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ALLSTATE INS. CO. v. ADMINISTRATIA ASIGURARILOR DE

January 19, 1995

ALLSTATE INSURANCE COMPANY, Plaintiff, against ADMINISTRATIA ASIGURARILOR DE STAT, et al., Defendants.


The opinion of the court was delivered by: DAVID N. EDELSTEIN

 EDELSTEIN, District Judge:

 This action arises out of a series of insurance transactions involving Allstate Insurance Company ("Allstate" or "plaintiff") and defendants, thirty-three reinsurance companies. *fn1" Pursuant to New York Insurance Law section 1213(c)(1), Allstate contends that each defendant must post a pre-filing security in an amount sufficient to cover Allstate's claim against that defendant. In addition, Allstate and defendant Societe Centrale de Reassurance ("SCR") move for leave to amend their respective pleadings.

 Before proceeding to the facts of this case, it is helpful to review a few relevant insurance terms. "Reinsurance" is a form of insurance provided by one insurance company, "the reinsurer," to another insurance company, "the reinsured." See Reinsurance 661-62 (Robert W. Strain ed. 1980). The goal of reinsurance is to indemnify the reinsured for losses it sustains under insurance policies that the reinsured has issued to the general public. See id. at 6-7. Similarly, a "retrocession" is a form of reinsurance provided by one reinsurance company, "the retrocessionaire," to another reinsurance company, "the retrocedent." See id. at 662. The goal of a retrocession is to indemnify the retrocedent for losses that the retrocedent sustains under the reinsurance policies that it has issued to insurance companies. See id. at 587-88.

 Allstate alleges that its former wholly owned subsidiary, Northbrook Excess and Surplus Insurance Company ("NESCO"), entered into four reinsurance contracts with a Mexican reinsurer, Seguros La Republica ("SLR"). SLR, in turn, entered into retrocession agreements with defendants, whereby defendants agreed to reinsure SLR's reinsurance of NESCO. Under SLR's retrocessions with defendants, each retrocessionaire agreed to reinsure a portion of SLR's risks. Accordingly, defendants were to indemnify SLR for SLR's loses under the NESCO reinsurance contracts, and each defendant would receive a portion of the premiums that SLR received from NESCO.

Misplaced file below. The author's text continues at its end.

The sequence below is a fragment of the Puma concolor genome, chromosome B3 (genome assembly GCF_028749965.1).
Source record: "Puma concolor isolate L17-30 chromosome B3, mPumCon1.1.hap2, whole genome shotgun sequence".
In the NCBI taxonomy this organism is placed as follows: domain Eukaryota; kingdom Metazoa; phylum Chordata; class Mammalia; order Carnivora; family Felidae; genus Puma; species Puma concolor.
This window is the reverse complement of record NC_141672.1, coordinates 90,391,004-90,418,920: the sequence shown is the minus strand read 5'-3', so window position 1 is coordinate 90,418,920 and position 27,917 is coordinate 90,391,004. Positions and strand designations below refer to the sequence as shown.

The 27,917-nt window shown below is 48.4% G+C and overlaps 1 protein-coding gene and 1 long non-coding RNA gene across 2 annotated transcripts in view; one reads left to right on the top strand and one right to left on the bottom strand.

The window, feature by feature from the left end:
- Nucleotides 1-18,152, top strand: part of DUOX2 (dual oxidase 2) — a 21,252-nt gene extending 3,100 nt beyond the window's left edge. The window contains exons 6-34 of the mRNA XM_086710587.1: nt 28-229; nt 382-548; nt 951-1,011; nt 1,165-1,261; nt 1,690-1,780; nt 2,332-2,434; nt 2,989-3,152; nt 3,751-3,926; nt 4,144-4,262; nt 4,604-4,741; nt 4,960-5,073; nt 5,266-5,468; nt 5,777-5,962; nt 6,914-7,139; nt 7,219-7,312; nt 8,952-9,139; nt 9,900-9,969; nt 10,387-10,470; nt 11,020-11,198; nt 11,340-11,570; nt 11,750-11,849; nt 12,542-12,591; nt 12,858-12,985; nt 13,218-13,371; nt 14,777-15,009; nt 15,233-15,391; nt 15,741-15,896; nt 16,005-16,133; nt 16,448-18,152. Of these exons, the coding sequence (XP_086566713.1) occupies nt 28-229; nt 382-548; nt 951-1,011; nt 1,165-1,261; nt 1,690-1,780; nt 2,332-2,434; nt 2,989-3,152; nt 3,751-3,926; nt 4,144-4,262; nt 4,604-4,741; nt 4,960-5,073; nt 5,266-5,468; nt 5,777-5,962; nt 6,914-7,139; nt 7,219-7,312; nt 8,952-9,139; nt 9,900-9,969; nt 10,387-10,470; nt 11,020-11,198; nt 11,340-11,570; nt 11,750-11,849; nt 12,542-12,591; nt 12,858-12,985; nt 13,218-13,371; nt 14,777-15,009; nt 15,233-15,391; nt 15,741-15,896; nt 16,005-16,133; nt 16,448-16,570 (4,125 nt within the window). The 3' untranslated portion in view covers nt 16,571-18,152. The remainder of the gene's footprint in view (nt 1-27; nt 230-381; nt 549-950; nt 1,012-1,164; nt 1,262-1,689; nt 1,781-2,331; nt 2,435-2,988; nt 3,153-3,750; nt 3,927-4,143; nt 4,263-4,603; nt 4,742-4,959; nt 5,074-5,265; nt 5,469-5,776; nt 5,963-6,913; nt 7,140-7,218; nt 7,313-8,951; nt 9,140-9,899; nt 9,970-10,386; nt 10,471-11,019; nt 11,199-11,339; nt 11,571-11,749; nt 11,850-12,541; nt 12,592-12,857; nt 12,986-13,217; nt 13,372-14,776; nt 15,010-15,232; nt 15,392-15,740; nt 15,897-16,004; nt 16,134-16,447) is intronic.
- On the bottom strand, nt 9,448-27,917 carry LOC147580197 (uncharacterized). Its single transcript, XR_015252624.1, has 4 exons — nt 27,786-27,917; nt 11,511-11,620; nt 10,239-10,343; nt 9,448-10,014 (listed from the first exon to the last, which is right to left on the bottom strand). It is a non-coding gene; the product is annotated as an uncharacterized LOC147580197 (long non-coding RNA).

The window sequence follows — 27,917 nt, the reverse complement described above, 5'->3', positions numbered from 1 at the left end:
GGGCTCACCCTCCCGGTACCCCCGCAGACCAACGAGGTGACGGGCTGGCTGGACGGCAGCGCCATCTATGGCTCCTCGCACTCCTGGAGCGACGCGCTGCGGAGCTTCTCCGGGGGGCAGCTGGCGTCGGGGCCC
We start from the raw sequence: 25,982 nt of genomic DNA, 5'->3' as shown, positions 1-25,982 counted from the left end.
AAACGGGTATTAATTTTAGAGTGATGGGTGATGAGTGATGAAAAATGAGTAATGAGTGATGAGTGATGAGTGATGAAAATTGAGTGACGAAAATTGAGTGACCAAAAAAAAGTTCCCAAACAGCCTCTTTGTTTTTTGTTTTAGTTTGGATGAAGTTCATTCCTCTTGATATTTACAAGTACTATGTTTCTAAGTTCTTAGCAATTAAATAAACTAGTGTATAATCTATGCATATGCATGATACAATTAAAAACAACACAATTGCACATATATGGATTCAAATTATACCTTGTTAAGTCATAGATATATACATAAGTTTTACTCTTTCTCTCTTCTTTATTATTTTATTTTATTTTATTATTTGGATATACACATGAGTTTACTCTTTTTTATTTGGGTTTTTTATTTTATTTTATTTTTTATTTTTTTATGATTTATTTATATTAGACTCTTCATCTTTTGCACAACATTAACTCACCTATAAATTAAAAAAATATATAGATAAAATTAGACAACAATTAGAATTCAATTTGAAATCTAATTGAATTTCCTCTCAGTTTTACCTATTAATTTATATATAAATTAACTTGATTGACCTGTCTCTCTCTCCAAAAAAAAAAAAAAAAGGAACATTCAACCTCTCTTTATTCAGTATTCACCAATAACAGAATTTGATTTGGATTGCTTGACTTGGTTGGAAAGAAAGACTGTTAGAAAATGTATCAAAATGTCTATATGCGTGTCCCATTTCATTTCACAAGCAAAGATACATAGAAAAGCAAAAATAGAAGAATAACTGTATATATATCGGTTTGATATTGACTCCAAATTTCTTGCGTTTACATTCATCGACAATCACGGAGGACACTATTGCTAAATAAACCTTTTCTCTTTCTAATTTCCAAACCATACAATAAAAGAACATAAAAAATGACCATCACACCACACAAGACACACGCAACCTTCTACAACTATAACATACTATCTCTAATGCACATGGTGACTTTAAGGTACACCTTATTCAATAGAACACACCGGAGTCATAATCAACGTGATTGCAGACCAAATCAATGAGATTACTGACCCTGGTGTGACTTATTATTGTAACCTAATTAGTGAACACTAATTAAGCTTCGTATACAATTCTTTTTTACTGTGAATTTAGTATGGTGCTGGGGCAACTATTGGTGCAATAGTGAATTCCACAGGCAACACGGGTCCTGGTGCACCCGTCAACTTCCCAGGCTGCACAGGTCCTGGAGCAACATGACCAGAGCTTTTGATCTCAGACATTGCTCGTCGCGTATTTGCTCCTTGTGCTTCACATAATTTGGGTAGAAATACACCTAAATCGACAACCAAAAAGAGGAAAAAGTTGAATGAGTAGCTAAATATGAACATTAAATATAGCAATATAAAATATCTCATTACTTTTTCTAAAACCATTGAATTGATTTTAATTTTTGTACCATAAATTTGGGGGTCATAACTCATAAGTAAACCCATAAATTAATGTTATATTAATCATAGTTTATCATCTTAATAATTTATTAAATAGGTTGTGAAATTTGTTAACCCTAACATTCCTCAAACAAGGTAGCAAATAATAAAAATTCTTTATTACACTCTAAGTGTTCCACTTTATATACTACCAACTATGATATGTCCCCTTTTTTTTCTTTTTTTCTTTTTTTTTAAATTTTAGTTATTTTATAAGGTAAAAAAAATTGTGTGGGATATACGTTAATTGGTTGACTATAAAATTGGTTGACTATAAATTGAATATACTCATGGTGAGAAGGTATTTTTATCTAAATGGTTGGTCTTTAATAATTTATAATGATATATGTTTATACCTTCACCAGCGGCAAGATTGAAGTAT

Allstate alleges that between 1976 and 1980, NESCO paid approximately $ 9,770,000 in premiums to SLR. Plaintiff alleges that, during this time, NESCO paid less than $ 600,000 in claims on the insurance policies that SLR had agreed to reinsure. In 1980, however, when the volume of claims increased, SLR stopped making the payments to NESCO that were mandated by the reinsurance agreements between NESCO and SLR.

 Thereafter, plaintiff alleges that NESCO contacted SLR, seeking payment of the sums that SLR owed NESCO under their reinsurance contracts. At this time, SLR informed NESCO that SLR had retroceded a percentage of the NESCO reinsurance treaties to defendants. Allstate alleges that SLR told NESCO that, under the retrocession agreements between SLR and defendants, each defendant was responsible to SLR for a percentage of NESCO's reinsurance claims. SLR claimed that it did not have sufficient funds to satisfy its obligations to NESCO because SLR had not received payments from defendant-retrocessionaires, as specified in the retrocession agreements.

 In 1985, NESCO merged into Allstate. After this merger, Allstate and SLR entered an agreement under which SLR paid to Allstate a portion of the money that SLR owed to NESCO. Further, as part of this agreement, SLR assigned to Allstate all of SLR's rights against defendant-retrocessionaires.

 Allstate brings suit against defendants and alleges three causes of action. First, Allstate contends that, as SLR's assignee, Allstate is entitled to sue defendants based on the retrocession agreements between SLR and defendants. Second, Allstate contends that defendants and NESCO had an implied contract. Allstate contends that, as NESCO's successor-in-interest, it is entitled to recover on that implied contract. Third, Allstate brings a claim for unjust enrichment.

 Three motions are currently before this Court. Allstate moves to compel defendants to post pre-filing security as required by New York Insurance Law section 1213(c)(1), which states in pertinent part:

 
Before any unauthorized foreign or alien insurer files any pleading in any proceeding against it, it shall either:
 
(A) deposit with the clerk of the court in which the proceeding is pending, cash or securities or file with such clerk a bond with good and sufficient sureties, to be approved by the court, in an amount to be fixed by the court sufficient to secure payment of any final judgment which may be rendered in the proceeding . . . . *fn2"

 For the reasons discussed below, Allstate's motion for pre-filing security is denied. Allstate's motion for leave to amend its complaint and SCR's motion for leave to amend its answer are granted.

 PRE-FILING SECURITY

 Allstate contends that defendants must comply with section 1213(c)(1)'s pre-filing security requirement because defendants are all "unauthorized foreign or alien insurers." None of the defendants contests Allstate's ...


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